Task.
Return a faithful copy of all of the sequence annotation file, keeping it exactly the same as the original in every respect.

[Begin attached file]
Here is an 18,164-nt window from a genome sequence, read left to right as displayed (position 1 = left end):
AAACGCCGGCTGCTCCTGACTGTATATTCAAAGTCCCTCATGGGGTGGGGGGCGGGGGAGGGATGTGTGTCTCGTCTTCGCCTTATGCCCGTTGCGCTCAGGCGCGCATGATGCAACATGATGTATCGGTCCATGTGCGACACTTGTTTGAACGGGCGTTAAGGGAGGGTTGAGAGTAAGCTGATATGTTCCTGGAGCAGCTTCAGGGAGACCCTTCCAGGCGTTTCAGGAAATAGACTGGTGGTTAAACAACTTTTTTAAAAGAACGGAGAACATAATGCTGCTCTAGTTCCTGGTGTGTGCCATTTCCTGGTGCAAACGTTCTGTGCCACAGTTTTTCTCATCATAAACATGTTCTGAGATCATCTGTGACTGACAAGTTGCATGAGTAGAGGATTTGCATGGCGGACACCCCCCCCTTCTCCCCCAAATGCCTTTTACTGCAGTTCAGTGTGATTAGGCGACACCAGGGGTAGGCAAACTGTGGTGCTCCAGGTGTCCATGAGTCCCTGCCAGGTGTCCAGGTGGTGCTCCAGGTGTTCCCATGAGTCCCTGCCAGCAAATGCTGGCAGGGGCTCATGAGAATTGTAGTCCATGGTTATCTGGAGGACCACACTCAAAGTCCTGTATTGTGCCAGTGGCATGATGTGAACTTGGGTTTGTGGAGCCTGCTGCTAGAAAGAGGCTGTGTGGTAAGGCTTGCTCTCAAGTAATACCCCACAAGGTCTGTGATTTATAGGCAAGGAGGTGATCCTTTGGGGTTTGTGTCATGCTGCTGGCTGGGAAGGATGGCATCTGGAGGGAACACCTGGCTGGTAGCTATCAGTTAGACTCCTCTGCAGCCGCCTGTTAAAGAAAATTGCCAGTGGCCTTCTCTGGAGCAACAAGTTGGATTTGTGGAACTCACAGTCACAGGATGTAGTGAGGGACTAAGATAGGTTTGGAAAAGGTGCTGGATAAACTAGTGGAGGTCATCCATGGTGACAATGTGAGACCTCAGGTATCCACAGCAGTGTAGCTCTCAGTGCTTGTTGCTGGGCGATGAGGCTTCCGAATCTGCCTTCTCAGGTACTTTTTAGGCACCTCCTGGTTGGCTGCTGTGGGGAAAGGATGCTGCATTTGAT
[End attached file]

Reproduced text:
Here is an 18,164-nt window from a genome sequence, read left to right as displayed (position 1 = left end):
AAACGCCGGCTGCTCCTGACTGTATATTCAAAGTCCCTCATGGGGTGGGGGGCGGGGGAGGGATGTGTGTCTCGTCTTCGCCTTATGCCCGTTGCGCTCAGGCGCGCATGATGCAACATGATGTATCGGTCCATGTGCGACACTTGTTTGAACGGGCGTTAAGGGAGGGTTGAGAGTAAGCTGATATGTTCCTGGAGCAGCTTCAGGGAGACCCTTCCAGGCGTTTCAGGAAATAGACTGGTGGTTAAACAACTTTTTTAAAAGAACGGAGAACATAATGCTGCTCTAGTTCCTGGTGTGTGCCATTTCCTGGTGCAAACGTTCTGTGCCACAGTTTTTCTCATCATAAACATGTTCTGAGATCATCTGTGACTGACAAGTTGCATGAGTAGAGGATTTGCATGGCGGACACCCCCCCCTTCTCCCCCAAATGCCTTTTACTGCAGTTCAGTGTGATTAGGCGACACCAGGGGTAGGCAAACTGTGGTGCTCCAGGTGTCCATGAGTCCCTGCCAGGTGTCCAGGTGGTGCTCCAGGTGTTCCCATGAGTCCCTGCCAGCAAATGCTGGCAGGGGCTCATGAGAATTGTAGTCCATGGTTATCTGGAGGACCACACTCAAAGTCCTGTATTGTGCCAGTGGCATGATGTGAACTTGGGTTTGTGGAGCCTGCTGCTAGAAAGAGGCTGTGTGGTAAGGCTTGCTCTCAAGTAATACCCCACAAGGTCTGTGATTTATAGGCAAGGAGGTGATCCTTTGGGGTTTGTGTCATGCTGCTGGCTGGGAAGGATGGCATCTGGAGGGAACACCTGGCTGGTAGCTATCAGTTAGACTCCTCTGCAGCCGCCTGTTAAAGAAAATTGCCAGTGGCCTTCTCTGGAGCAACAAGTTGGATTTGTGGAACTCACAGTCACAGGATGTAGTGAGGGACTAAGATAGGTTTGGAAAAGGTGCTGGATAAACTAGTGGAGGTCATCCATGGTGACAATGTGAGACCTCAGGTATCCACAGCAGTGTAGCTCTCAGTGCTTGTTGCTGGGCGATGAGGCTTCCGAATCTGCCTTCTCAGGTACTTTTTAGGCACCTCCTGGTTGGCTGCTGTGGGGAAAGGATGCTGCATTTGAT